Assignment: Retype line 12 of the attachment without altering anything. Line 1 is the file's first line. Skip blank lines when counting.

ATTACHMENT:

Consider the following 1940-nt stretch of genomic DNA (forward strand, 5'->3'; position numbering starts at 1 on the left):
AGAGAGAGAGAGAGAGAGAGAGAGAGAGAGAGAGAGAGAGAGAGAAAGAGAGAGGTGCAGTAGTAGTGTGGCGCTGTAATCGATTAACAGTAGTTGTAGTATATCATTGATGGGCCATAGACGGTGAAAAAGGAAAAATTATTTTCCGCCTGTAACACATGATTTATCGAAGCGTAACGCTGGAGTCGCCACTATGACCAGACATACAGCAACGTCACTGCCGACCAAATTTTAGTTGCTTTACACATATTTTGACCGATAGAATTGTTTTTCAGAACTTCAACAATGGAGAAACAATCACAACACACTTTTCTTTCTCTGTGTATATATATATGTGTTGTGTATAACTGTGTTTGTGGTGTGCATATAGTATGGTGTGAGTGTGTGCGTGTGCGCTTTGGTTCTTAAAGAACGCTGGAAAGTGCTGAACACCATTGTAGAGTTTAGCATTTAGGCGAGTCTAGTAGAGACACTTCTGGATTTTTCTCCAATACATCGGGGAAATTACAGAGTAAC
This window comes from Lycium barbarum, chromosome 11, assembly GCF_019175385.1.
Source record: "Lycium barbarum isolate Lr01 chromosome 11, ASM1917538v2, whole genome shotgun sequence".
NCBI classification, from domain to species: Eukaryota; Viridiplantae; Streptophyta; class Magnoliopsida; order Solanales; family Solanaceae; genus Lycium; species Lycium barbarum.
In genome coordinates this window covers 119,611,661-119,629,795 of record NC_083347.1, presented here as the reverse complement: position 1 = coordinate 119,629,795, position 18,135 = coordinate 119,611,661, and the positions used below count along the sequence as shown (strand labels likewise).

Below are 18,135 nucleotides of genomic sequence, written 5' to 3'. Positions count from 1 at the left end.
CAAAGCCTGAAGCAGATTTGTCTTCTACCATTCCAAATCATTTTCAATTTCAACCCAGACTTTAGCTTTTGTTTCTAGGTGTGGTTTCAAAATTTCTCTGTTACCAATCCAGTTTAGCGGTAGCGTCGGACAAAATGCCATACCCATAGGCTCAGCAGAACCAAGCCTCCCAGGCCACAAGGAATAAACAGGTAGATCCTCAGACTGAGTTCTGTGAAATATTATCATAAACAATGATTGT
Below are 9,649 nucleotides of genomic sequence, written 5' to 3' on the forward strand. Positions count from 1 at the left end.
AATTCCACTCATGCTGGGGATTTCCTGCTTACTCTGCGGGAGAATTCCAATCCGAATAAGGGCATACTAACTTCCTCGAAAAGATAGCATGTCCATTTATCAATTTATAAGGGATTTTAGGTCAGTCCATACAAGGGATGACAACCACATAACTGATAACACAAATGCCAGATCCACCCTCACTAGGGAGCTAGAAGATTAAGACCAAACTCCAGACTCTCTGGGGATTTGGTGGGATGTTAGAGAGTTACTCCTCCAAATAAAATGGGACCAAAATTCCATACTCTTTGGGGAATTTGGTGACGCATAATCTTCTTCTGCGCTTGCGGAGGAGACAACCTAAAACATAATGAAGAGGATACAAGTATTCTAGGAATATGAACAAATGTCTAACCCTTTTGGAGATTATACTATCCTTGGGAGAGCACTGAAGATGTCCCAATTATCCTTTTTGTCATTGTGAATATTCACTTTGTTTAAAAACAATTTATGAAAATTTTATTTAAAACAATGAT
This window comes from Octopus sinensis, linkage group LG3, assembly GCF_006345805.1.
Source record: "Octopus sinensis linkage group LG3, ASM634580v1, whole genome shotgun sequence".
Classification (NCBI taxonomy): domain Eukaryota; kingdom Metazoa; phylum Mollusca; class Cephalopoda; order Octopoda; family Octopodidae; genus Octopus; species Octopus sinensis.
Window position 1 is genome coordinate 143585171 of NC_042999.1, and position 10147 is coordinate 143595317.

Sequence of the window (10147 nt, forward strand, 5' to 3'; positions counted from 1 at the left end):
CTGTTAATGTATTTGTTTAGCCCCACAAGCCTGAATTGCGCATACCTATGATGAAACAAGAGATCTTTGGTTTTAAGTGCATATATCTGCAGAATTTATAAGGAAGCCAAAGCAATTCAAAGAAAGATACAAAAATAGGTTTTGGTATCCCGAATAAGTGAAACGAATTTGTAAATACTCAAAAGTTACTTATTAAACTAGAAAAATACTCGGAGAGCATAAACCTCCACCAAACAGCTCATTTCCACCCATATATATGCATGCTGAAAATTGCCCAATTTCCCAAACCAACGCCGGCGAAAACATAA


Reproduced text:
Source record: "Octopus sinensis linkage group LG3, ASM634580v1, whole genome shotgun sequence".